Ahhh, the "Freshman 15'...I remember hearing about it before I went off to college and thinking "oh, no, not me:)". Well, I was right, I didn't gain 15 pounds, I gained FORTY!!! Yes, I said 40. I wish I was playing a mean, cruel joke on you, but it is the truth. How? You ask? That's a great question. I am going to narrow it down to lots of junk food, lots of fast food, no sleep, and beer. And probably a little more beer. They don't call it "beer belly" for nothing! This was the beginning of my constant up and down weight loss and yo-yo dieting. This is part of what made me become a Registered Dietitian. Because I loved to eat!
Studies show that students, on average, gain 3-10 pounds during their first year of college. (Well, I BLEW that statistic right out of the water!) There are so many factors that affect this and so many changes going on in an 18 year old freshman's life. Some of them may have anxiety, sadness, homesickness, and stress. And, some of them deal with some or all of those emotions by eating. They are on their own to eat whatever they want. They have free reign at a dining hall that, now a days, is like a Ryan's buffet, EVERYDAY! They also tend to snack late at night to help them fuel up for all night study sessions. And then, there's the alcohol and the no sleep. All of these things combined can put a few pounds on you.
Most everything you read about maintaining your weight says: eat a balanced diet, participate in regular exercise, and get plenty of rest. Well, that is not really even an option for college students sometimes. So, let me break it down for you.
Choose a variety of nutritious foods. Just like I said about the dining hall being a buffet, they also have some healthy options. Look for the whole fruits, whole grain cereal bars and yogurt.
Try to limit soft drinks. Soft drinks are nothing but empty calories. They provide you with no nutritional benefit. Only calories, that add up in your daily caloric intake. If you like the carbonation, like I do, try these flavored waters….they are AMAZING!…..AND affordable!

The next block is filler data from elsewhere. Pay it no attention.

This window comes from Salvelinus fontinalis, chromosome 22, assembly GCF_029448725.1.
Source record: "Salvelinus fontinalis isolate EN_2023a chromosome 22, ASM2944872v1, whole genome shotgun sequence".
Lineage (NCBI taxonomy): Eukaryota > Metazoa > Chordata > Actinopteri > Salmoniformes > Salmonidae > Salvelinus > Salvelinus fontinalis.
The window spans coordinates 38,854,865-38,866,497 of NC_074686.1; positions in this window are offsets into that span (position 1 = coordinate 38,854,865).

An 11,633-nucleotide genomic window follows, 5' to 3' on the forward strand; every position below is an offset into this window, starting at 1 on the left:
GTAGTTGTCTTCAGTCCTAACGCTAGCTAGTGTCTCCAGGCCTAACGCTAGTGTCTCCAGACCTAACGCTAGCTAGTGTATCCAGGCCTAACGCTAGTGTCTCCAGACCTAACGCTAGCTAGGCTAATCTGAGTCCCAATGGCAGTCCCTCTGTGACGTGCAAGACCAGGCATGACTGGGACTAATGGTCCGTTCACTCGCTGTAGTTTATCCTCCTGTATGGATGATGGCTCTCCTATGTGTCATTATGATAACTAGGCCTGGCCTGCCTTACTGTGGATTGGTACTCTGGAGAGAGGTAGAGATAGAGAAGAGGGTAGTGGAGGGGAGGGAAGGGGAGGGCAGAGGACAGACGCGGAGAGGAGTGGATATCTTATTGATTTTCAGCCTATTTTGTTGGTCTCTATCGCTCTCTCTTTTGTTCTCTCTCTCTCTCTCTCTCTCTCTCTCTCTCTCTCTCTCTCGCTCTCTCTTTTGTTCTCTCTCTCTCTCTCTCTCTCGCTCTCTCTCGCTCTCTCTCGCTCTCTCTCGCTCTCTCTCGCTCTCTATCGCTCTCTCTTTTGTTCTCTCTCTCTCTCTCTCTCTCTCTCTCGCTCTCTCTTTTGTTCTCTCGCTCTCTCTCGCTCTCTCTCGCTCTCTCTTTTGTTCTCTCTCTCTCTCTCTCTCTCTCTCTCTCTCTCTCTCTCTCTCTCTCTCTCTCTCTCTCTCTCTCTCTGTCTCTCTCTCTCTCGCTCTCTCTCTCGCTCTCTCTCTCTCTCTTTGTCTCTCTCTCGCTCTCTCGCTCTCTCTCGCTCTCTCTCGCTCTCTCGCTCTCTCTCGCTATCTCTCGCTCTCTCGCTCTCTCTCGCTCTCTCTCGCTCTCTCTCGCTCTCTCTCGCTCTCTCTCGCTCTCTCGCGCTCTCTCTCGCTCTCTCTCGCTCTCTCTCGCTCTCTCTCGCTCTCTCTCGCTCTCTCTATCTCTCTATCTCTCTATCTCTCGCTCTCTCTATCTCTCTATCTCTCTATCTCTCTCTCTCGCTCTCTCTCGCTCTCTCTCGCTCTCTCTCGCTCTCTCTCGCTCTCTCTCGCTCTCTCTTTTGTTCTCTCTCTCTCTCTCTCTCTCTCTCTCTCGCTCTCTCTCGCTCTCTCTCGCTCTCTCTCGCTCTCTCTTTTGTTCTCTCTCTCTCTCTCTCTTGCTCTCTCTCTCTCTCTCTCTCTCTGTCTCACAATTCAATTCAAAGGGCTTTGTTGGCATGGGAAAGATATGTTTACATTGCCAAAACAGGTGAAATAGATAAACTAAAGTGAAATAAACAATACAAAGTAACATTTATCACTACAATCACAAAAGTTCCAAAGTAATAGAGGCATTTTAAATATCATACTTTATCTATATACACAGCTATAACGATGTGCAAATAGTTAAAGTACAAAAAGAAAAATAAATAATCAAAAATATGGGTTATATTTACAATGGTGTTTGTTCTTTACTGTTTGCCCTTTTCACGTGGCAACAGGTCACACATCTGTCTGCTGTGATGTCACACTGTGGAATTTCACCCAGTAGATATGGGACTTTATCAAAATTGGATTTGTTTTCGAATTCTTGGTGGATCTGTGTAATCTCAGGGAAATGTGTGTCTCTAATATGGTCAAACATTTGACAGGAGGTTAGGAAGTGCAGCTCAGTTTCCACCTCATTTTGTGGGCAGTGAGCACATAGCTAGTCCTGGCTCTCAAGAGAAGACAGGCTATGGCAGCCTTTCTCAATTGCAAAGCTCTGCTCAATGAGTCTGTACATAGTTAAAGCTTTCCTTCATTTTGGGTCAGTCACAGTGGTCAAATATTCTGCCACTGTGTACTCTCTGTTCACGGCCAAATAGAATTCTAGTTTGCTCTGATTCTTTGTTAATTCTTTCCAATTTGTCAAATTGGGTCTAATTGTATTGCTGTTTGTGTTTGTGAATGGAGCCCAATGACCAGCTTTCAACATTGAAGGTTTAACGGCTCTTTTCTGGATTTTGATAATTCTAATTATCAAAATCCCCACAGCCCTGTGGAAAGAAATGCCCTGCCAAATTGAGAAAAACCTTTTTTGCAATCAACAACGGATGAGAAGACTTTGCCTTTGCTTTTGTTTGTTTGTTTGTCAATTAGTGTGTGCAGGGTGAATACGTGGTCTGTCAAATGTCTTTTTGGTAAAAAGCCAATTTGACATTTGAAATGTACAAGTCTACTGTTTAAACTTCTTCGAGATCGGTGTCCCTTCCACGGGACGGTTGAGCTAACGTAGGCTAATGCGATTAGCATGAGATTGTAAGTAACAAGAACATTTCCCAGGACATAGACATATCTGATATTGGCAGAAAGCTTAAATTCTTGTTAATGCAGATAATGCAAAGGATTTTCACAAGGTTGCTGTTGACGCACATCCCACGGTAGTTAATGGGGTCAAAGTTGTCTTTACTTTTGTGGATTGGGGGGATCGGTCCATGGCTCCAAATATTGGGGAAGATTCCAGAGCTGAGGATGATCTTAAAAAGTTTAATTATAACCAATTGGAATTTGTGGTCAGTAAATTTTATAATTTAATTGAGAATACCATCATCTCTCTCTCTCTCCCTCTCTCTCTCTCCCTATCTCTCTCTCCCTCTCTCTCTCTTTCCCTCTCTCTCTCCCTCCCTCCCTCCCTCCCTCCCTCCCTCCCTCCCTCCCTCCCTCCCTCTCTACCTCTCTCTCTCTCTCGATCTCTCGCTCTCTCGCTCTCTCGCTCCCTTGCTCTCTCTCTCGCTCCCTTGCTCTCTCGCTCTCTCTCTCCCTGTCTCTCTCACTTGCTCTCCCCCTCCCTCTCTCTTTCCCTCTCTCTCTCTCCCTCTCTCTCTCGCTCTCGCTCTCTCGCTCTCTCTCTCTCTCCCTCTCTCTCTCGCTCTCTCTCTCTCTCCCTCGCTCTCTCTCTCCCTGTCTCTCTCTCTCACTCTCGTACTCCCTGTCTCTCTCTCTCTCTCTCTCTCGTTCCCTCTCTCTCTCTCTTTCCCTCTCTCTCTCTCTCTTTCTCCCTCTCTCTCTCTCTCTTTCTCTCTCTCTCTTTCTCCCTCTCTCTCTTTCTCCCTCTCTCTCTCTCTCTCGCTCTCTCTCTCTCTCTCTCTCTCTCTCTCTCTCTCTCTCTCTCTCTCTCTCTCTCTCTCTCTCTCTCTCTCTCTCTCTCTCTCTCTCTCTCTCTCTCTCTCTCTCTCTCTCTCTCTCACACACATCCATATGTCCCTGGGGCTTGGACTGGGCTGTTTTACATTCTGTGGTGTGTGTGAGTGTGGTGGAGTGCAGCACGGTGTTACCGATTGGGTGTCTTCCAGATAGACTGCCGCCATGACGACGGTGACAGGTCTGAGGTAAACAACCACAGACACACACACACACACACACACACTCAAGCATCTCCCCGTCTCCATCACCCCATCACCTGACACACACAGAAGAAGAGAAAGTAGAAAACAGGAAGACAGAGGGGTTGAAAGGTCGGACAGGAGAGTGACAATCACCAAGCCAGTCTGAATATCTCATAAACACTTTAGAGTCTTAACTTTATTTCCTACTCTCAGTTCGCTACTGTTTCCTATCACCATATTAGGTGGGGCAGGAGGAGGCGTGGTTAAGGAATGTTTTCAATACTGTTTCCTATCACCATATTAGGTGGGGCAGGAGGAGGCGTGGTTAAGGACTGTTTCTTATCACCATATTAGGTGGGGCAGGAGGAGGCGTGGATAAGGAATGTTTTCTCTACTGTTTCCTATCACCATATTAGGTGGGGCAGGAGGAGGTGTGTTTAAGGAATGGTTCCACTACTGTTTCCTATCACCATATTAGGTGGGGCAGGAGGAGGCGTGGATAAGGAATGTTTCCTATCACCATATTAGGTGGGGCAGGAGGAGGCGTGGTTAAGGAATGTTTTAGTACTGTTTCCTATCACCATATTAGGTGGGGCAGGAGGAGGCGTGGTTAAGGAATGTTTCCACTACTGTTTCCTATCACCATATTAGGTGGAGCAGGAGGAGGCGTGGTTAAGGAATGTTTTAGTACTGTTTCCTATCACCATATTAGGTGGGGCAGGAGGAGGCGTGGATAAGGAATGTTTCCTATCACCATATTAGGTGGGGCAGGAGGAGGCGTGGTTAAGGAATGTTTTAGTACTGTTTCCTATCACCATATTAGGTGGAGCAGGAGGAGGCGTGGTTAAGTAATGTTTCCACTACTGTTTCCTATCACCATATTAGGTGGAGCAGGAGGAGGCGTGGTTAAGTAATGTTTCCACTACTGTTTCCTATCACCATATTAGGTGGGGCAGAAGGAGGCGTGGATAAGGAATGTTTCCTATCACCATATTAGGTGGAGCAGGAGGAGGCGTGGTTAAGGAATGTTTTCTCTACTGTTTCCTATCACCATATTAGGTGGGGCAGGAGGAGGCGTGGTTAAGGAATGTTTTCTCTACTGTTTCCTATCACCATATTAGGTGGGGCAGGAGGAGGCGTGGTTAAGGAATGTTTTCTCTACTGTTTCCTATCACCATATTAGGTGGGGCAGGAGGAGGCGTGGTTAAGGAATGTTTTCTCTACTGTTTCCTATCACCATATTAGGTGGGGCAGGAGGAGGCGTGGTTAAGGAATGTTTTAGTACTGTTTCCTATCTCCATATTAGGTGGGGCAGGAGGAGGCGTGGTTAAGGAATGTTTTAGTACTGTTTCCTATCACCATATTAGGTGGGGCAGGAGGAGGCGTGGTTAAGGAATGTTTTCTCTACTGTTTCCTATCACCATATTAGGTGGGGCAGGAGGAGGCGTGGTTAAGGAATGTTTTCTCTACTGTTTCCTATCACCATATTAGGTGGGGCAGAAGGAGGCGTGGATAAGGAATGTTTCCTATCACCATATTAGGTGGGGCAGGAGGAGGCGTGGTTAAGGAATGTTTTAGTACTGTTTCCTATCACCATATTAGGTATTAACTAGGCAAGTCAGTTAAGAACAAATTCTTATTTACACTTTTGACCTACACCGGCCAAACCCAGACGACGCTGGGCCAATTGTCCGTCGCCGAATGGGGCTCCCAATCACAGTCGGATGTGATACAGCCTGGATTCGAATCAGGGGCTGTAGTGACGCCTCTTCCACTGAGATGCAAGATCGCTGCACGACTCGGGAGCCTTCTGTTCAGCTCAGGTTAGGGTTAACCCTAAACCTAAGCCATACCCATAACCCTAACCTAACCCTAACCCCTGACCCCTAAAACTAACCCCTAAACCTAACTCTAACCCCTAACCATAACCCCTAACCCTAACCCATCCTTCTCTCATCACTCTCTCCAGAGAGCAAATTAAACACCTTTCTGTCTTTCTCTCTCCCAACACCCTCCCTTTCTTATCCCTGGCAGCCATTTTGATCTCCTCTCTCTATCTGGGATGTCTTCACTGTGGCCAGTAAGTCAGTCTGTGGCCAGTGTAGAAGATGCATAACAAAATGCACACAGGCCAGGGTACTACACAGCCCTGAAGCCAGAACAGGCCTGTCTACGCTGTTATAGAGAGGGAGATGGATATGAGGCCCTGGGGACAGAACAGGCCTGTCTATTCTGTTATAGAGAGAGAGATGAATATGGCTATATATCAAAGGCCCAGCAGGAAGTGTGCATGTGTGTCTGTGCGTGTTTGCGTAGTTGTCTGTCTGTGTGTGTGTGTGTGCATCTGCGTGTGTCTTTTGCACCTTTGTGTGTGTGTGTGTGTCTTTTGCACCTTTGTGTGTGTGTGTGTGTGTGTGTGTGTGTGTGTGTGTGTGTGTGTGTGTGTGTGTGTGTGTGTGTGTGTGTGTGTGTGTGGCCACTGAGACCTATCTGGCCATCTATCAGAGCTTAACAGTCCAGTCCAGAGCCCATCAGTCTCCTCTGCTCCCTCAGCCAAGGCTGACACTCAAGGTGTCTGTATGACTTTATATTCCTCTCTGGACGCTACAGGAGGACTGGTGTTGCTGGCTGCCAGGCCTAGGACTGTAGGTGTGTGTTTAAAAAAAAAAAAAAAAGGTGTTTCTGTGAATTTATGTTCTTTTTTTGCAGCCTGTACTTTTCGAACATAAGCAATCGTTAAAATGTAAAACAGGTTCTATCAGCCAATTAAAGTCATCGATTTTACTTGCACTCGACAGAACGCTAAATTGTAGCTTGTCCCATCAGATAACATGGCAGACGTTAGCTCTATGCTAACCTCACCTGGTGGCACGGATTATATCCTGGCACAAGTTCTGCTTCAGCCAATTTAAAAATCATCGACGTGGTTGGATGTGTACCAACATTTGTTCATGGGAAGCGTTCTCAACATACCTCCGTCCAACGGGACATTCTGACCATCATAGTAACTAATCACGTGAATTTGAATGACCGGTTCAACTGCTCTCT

Keep healthy snacks on hand. Keep convenient and nutritious snacks around. These are especially helpful when you are in between classes or studying at the library and need some "brain food".
Avoid distracted eating. What the heck is that you say? Try not to eat when you are super stressed or watching tv.
Eat slowly and be aware of what you are eating. This kind of goes with the last one I wrote...when you are eating, eat. Really think about, are you are full or still hungry? Are you eating just to clean your plate?
Try not to overdo the fast food. It is easier to pick up fast food sometimes, but it is definitely worse for you. Fast food is generally very high in calories, fat and sodium. If you do hit the fast food joint, try to choose the better for you options, like a grilled chicken sandwich, side salad or yogurt.
Avoid snacking between meals and very late at night. All of these little "snacks" add up and sometimes you could be eating as many as 3000 calories a day. Can you say "pizza anyone"?
Drink water. Your body needs water. All of the time. It's not a weight loss agent, but it does aid in metabolism and helps your body process calories. So, if you are dehydrated, your body doesn't process as many calories, and those calories stay right on your hips....well, maybe not your hips, could be your belly or your rear end, but they stay on you! I love this water bottle that will not spill and will keep your water cold all day!
Get enough exercise. You can get "formal exercise" at a gym or by joining an intramural team of some sort. Or, if you don't like exercising all that much, you can burn calories walking all over campus. Walk to class, the bookstore and the library. Walk as many places as you can.
Limit alcohol. Alcohol is simply empty calories that do nothing but add weight to your body and encourage you to make some stupid decisions sometimes. It also has a tendency to make you want to eat...Rally's cheeseburgers at 3 a.m. - refer back to #7 😃
And, I know I said 10, but I have one more thing to say:
Try to get adequate sleep. (Bwahahahah-laughing hysterically like Count Dracula would!) Not happening. Not when you are in college....but, at least try to keep it consistent. Try not to stay up all night one night and then sleep the whole next day. Your body gets in a rhythm and sleep is directly associated with your metabolism. Moral of the story, try to get some shut eye.
So, in addition to everything else you have to do your first year of college (make good grades, go to work, call home regularly), now you have to try to eat right! But trust me, and take it from me, it's much easier to maintain your weight than try to lose 40 pounds later!